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Apple Fools: Times the House of Jobs went horribly awry
Plenty of bumps in the 40-year road for Mac makers
Hockey puck mouse
Just thinking about it makes your wrists hurt, doesn't it? Apple's super-stylish iMacs were, by design, minimalist when it came to their peripherals, and Jony Ive's big splash included a rather regrettable one-button disc that helped shore up the bottom line of many third-party peripheral makers.
What. The. Puck?
Supposedly the hockey puck mouse wasn't so uncomfortable if you held it right, palming the mouse rather than holding it like a "claw" with your fingertips. Few of us actually bothered to do that however, grimacing through the first few days of use and then heading off to the store to get a more hand-friendly mouse.
Wrist-wrenching peripherals or not, Apple was on its way back, and the iMac would soon be equipped with MacOS X, the PowerBook, and a fresh crop of Intel-powered machines that would propel the company into a second golden age.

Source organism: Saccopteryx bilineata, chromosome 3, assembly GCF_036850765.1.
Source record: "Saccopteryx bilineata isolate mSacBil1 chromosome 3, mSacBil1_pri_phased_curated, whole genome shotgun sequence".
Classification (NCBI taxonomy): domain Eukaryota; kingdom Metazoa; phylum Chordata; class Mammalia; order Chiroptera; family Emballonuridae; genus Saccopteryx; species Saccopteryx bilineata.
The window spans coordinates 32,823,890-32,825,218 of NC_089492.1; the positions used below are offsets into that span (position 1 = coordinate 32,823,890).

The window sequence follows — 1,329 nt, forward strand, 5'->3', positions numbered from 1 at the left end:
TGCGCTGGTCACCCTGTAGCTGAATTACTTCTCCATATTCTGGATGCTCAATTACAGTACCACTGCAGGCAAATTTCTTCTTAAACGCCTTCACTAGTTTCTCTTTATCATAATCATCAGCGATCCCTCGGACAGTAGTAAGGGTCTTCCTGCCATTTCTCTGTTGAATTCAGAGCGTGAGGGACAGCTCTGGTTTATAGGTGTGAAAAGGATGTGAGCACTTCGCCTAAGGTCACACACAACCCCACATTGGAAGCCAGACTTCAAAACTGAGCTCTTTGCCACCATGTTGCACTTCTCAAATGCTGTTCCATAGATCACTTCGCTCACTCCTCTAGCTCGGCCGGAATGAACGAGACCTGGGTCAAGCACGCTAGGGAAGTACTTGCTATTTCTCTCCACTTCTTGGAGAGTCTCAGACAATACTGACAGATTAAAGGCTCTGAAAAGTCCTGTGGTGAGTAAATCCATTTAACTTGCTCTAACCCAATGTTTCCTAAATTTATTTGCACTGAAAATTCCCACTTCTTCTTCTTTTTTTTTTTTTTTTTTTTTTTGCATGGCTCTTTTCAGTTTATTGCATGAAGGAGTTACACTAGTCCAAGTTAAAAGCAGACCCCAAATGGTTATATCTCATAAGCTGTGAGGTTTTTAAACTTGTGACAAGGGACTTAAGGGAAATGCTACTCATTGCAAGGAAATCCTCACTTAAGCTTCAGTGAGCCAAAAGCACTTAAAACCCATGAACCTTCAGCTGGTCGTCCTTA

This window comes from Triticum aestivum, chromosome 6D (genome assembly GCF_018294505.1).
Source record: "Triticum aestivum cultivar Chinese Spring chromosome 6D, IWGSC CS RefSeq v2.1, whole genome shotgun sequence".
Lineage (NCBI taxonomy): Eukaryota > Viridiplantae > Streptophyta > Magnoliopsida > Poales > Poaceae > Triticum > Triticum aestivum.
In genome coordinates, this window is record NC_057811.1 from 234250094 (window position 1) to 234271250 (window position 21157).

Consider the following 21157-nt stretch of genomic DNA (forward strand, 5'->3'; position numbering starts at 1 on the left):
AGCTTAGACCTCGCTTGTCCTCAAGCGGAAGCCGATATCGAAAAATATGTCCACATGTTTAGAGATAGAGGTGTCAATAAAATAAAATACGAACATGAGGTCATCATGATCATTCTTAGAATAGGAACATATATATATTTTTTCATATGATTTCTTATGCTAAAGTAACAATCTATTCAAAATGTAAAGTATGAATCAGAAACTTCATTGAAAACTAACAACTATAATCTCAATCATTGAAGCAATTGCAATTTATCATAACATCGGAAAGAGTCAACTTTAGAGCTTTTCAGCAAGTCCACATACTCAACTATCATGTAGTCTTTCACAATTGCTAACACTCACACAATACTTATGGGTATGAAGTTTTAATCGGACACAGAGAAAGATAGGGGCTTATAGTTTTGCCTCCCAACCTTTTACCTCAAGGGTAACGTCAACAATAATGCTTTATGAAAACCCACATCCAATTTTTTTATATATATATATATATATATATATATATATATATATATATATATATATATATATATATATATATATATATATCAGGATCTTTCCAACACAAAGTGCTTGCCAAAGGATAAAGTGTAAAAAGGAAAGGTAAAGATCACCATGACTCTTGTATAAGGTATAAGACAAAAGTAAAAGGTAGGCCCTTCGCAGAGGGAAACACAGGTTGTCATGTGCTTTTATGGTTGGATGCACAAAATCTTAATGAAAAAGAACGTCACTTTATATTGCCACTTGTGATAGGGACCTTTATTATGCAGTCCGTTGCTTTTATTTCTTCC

Apple would also establish itself as an entertainment powerhouse with the twin forces of the iPod and iTunes. Even those brands, however, were not immune to slip-ups.
The year was 2010 and Apple could do no wrong. The iPhone was huge, the Mac was setting record sales numbers, and iTunes was dominating music sales. There was only one area left for Apple to take over: social networking.
Enter Ping. The social network Apple shoe-horned into iTunes was pitched as a way to share music with all your friends as well as discover new artists.
And nobody was sad.
Unfortunately for Apple, there were already dozens of other services that did the same thing, and pretty much all of them did it in a much better way than iTunes. Ping wasn't really a ghost town, as that term implies a place that once had inhabitants. It was a like a shiny business park that nobody ever bothered to lease out.
After two years of pretending that Ping wasn't a complete failure, Apple finally gave up on its social networking ambitions and killed off the service. It was embarrassing, but it did little to stop Apple.
So we now approach the present day. Sadly, Steve Jobs died in 2011, leaving the company to Tim Cook and a new generation of execs. Apple is one of the biggest brands in the world, and is still churning out record financial numbers on a regular basis.
That doesn't mean they can't still fall flat on their faces though; for example, how about the time...